Should I use AD DNS Conditional Forwarders or Stub Zones?

When should I use internal Active Directory DNS Conditional Forwarders vs. Stub Zones?  What are the difference?
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Tiras25Asked:
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Cliff GaliherCommented:
You haven't told us tmhienyou want to use them. If one should always be chosen over the other in every scenario then the old technology would have been deprecated long ago.  But both exist because they do different things.

In short, conditional forwarders leave resolving to your DNS server. They do a recursive lookup on the client's behalf. The downside is if things change on the other end, you have to manually uodate the forwarder.

Stub zones actually transfer SOA and NS records so changes made by the partner transfer to the stub zone. Less fragile but some people have concerns about such records being exchanged. The DNS with the stub zone sends the referral of NS records to a client and the  *client* is responsible for contacting a nameserver in the partner organization.

They accomplish similar goals but in very different ways. Which you use depends on the kind of partnership you have and why you need this set up.

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Alex AppletonBusiness Technology AnalystCommented:
Can't say it better myself, so check this out here:

https://www.dell.com/support/article/ca/en/cabsdt1/sln156306/conditional-forwarders-and-stub-zones-in-windows-dns?lang=en

Stub zones are updated locally from the master servers and stored (and replicated) in Active Directory.  Conditional forwarders are like normal DNS forwarding, except you are pointing to a specific name server.  

If the destination DNS server address changes frequently then use stub zones.  Otherwise use conditional forwarders.
Shaun VermaakTechnical SpecialistCommented:
If this related to a domain migration or FIM/MIM identity management, use conditional forwarders
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Tiras25Author Commented:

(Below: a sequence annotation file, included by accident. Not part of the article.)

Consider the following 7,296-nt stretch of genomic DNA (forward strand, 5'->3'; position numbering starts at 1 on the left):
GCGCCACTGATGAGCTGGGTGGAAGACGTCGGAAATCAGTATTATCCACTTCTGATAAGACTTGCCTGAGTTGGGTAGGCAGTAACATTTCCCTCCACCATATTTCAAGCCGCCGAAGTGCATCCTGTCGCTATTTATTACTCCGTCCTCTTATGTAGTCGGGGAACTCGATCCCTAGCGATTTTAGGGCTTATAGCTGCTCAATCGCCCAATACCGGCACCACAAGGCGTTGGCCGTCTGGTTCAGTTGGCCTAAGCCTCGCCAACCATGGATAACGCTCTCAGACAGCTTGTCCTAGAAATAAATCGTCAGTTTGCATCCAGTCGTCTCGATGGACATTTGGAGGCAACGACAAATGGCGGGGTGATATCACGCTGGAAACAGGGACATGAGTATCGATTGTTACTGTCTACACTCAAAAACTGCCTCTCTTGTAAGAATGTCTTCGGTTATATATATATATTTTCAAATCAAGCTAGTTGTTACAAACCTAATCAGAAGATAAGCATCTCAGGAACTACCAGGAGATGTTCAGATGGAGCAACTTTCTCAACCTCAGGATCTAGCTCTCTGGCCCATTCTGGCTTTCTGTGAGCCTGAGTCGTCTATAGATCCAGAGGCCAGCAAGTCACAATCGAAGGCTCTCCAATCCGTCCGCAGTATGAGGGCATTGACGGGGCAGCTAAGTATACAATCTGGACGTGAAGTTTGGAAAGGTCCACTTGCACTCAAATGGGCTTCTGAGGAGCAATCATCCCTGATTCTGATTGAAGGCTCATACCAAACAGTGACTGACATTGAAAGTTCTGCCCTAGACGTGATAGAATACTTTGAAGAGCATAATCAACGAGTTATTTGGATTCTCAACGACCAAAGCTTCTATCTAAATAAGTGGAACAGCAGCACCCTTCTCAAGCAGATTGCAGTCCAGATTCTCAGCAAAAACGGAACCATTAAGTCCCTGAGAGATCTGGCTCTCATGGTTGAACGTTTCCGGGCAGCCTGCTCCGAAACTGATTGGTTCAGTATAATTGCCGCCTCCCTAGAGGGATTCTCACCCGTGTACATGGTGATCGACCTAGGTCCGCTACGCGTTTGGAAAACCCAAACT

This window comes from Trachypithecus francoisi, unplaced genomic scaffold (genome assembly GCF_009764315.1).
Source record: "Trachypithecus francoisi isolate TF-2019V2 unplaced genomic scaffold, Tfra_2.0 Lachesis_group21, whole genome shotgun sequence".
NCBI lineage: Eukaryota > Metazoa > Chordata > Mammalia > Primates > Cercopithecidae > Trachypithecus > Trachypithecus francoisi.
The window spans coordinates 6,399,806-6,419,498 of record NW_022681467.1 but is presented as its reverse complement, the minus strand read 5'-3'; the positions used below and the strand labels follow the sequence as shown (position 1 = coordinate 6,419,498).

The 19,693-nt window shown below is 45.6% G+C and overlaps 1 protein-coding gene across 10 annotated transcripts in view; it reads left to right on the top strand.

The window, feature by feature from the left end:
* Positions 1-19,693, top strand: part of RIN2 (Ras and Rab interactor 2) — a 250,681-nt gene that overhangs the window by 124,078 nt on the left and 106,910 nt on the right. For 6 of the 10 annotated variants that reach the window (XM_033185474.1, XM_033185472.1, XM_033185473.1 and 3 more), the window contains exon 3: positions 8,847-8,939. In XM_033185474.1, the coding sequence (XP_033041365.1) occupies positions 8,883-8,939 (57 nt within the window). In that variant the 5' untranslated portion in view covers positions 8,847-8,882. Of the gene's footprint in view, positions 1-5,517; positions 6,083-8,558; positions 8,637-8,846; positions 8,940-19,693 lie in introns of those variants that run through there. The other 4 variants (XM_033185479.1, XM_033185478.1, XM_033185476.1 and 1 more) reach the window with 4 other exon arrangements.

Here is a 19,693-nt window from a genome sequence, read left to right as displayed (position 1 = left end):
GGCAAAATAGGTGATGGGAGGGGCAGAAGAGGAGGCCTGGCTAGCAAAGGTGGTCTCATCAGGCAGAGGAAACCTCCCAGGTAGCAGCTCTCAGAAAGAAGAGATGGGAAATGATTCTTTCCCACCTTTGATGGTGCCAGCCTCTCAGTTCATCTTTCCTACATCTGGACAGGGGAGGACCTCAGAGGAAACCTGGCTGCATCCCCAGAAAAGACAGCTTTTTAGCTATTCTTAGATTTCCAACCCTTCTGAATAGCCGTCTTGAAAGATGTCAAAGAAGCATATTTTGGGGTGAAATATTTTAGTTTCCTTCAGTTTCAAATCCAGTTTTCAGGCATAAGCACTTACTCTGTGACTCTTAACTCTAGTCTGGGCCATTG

The use it to connect to the production DNS servers in AWS.  Currently the forwarders setup on few Domain Controllers.  But I think its better to set it up as Conditional Forwarders or Stub Zones.   Just trying to decide what's better suitable.
Cliff GaliherCommented:
If everything is managed by one business entity then a secondary zone might make more sense. Conditional forwarders or stub zones USUALLY are used when needing DNS from a partner organization.  Or in other cases where a boundary needs to be maintained (such as a resource forest or similar where, as another contributor commented, you might also find FIM.)
Tiras25Author Commented:
Got it.  Thanks Cliff!  So that would be my 3rd Option - Secondary Zone.  That's probably a good idea.  I'll consider it as well.
Tiras25Author Commented:
Hi Cliff, wondering about the secondary zone tho.  Does it mean it'll have to replicate from primary dns zone?  Do I need it?
Cliff GaliherCommented:
You don't need it, and yes it'd replicate from a primary. But replication only when records change is usually better than forwarding that adds both latency and uses bandwidth for every lookup. The benefits almost always outweigh the costs in this scenario.

I'd only use conditional or stubs when wanting DNS from a partner organization. I wouldn't use it for DNS within a single organization except in rare edge cases.
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